Carbon nanotubes - Synthesis, Properties and Applications
Carbon is one of the most versatile elements that occur in nature. It is referred to as the Element of Life. Carbon forms the highest number of compounds compared to all other elements. It is largely distributed in nature. The carbon 12 isotope is the standard, relative to which the atomic masses of all other elements are measured. Carbon is the root of the evolution of the universe and also the major contributor to various technological elevations.
Carbon is the sixth element (after Hydrogen, Helium, Lithium, Beryllium, and Boron) that occurs in group 14 (P block) of the modern periodic table. Its tetravalence nature in the excited state allows it to form four covalent bonds. It has three isotopes viz carbon-12, carbon-13, and carbon-14. Carbon also has various allotropes that include Diamond, Graphite, and Fullerenes. Likewise, Carbon nanotubes are the allotropes of carbon. Their high thermal conductivity, less density, high mechanical strength, and effective shielding properties make them quite significant in Engineering and Medicine as well.
What are Carbon nanotubes?
Sumio Iijima was the first one to report the discovery of nanotubes in 1991, in his ground-breaking paper Helical microtubules of graphitic carbon. Carbon nanotubes can be described as cylindrically shaped molecules that contain a single layer of carbon atoms. Graphene is an allotrope of carbon where the carbon is sp2 hybridized. Carbon nanotubes are the rolled-up structures of a single layer of graphene. They can be single-walled carbon nanotubes(SWCNTs) with a diameter less than 1 nanometer or Multi-walled carbon nanotubes(MWCNTs), consisting of several nanotubes attached concentrically with a diameter greater than 100 nanometers.
Single-walled carbon nanotubes:
They are of various types namely, armchair, chiral, and Zig-Zag.
Their structures are influenced by a pair of indices (n,m). The indices also affect the electrical properties of the nanotubes.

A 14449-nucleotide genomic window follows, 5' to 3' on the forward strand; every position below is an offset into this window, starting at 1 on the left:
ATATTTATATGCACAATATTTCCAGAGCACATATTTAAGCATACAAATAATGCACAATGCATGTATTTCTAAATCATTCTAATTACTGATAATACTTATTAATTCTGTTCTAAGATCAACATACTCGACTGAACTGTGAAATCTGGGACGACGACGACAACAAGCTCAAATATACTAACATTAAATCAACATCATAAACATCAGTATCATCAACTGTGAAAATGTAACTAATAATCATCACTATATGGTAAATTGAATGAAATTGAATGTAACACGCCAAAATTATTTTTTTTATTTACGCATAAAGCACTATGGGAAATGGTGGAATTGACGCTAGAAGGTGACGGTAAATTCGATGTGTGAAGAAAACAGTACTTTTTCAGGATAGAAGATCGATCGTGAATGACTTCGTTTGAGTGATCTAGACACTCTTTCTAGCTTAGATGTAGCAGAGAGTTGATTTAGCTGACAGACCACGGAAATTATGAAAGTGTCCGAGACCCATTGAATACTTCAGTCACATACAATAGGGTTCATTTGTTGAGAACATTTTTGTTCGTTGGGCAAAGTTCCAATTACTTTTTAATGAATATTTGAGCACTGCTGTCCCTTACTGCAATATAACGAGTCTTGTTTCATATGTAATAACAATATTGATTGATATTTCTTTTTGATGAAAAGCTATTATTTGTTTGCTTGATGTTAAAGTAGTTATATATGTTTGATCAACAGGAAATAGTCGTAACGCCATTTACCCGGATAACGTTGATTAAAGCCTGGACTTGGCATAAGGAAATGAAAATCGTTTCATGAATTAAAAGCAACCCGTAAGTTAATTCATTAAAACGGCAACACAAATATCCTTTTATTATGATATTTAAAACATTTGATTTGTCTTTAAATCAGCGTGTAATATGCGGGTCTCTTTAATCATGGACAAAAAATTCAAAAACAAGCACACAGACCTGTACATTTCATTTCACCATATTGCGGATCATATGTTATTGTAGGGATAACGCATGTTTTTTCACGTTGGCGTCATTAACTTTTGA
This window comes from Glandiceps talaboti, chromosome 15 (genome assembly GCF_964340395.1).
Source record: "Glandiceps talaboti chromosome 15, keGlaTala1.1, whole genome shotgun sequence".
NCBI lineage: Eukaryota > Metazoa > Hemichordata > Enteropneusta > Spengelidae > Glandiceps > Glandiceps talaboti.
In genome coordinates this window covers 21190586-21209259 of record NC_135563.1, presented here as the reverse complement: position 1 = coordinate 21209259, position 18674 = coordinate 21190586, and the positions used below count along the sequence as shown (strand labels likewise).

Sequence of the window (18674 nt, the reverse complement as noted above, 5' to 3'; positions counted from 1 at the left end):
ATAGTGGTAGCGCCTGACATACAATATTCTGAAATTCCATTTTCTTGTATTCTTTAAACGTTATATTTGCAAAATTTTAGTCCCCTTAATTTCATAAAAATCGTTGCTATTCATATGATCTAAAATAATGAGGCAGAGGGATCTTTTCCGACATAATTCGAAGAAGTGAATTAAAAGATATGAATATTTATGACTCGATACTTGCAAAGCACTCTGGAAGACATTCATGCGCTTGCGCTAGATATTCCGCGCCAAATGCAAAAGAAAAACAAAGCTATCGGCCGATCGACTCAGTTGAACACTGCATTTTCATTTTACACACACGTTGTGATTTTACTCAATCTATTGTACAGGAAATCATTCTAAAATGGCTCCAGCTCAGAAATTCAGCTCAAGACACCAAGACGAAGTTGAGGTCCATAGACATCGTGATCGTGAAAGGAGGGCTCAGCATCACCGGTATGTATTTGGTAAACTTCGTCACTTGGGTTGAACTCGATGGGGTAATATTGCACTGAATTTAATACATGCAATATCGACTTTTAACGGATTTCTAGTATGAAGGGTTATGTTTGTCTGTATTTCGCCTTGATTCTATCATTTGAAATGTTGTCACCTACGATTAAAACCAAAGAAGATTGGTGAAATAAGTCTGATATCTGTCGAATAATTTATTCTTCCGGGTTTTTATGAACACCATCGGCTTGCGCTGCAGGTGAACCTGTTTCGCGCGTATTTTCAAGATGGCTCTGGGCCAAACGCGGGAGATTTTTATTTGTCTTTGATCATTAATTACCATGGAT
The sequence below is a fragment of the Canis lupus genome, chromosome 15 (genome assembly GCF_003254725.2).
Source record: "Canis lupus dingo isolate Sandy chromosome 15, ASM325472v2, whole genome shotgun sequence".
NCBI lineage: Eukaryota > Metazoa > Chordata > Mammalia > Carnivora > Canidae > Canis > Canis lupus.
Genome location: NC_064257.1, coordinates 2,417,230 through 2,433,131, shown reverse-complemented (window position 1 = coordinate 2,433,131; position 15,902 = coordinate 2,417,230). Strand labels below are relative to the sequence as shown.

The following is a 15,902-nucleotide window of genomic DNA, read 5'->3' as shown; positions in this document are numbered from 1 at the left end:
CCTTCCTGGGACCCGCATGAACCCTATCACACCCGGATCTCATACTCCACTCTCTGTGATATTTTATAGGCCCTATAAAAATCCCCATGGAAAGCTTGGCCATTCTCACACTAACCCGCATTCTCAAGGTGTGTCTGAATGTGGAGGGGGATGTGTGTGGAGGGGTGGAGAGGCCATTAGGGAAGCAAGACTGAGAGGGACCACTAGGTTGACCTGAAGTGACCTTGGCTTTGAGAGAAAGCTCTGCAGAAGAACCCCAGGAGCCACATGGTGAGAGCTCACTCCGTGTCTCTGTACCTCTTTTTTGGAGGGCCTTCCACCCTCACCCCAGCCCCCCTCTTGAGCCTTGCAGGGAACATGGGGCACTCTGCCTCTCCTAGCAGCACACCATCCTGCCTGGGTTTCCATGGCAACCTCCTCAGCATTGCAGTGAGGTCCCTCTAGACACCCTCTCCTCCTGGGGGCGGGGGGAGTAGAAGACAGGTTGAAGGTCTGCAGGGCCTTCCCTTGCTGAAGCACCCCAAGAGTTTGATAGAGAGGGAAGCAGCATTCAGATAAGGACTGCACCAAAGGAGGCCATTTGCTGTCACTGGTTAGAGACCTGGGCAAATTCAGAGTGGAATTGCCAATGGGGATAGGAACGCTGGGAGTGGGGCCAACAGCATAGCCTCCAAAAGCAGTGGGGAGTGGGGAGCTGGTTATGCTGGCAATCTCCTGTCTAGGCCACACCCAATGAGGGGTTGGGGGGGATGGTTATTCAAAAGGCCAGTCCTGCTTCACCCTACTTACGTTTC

For m=0, the nanotubes are zigzag, and they are armchair for n=m.
The other states are chiral.
Multi-walled carbon nanotubes:
They occur in two models viz Parchment model and Russian Doll model.
Russian Doll model - A smaller nanotube is present inside a large one, and the diameter of the outer nanotube is greater than the inner one.
Parchment Model - The same single layer of graphene is wrapped around itself many times to form a multi-walled structure.
Both SWCNTs and MWCNTs have similar physical properties, but the strong intermolecular interaction and Van der Waal's forces of the MWCNTs provide them with more mechanical strength. MWCNTs are always conducting in nature, whereas the conductivity of SWCNTs depends on the chiral vector. They can behave like conductors, non-conductors, or semi-conductors.
Synthesis of Carbon nanotubes
There are currently 3 methods available for the synthesis of carbon nanotubes.
Chemical vapor deposition(CVD) technique.
Carbon arc-discharge technique.
Laser ablation technique.
Chemical vapour deposition(CVD) technique:
It is the most widely used method as large quantities of nanotubes can be produced under controllable conditions and sufficiently lower cost. It involves introducing a catalyst in a carbon involved gas reaction. This produces nanotubes of carbon on the catalyst inside a high-temperature furnace.
Initially, clusters of a secondary catalyst of the size of nanotubes are formed which turn into the nanotubes on the catalyst. The secondary catalyst decays with the formation of the carbon envelope. This process can be a catalyst(temperature up to 750 degrees Celcius) or plasma(temperatures 200-500 degrees Celcius) supported.
Carbon arc-discharge technique:
High temperatures above 1700 degrees Celcius are used in this method. Usually, arc-discharge between highly impure graphite electrodes that are placed in a chamber filled with Helium at sub-atmospheric pressure is used. The chamber consists of cathode and anode of graphite, evaporated carbon molecules, and some metal molecules viz Iron, Cobalt, etc. Direct current is passed through the chamber and is heated up to 4000K.
This results in the solidification of half of the evaporated carbon molecules onto the tip of the cathode. The remaining carbon gets deposited on the periphery and condenses to 'chamber soot' at the walls of the chamber and 'cathode soot' on the cathode. The chamber soot, cathode soot, and inner core yield single-walled and multi-walled carbon nanotubes and polyhedral graphene layers.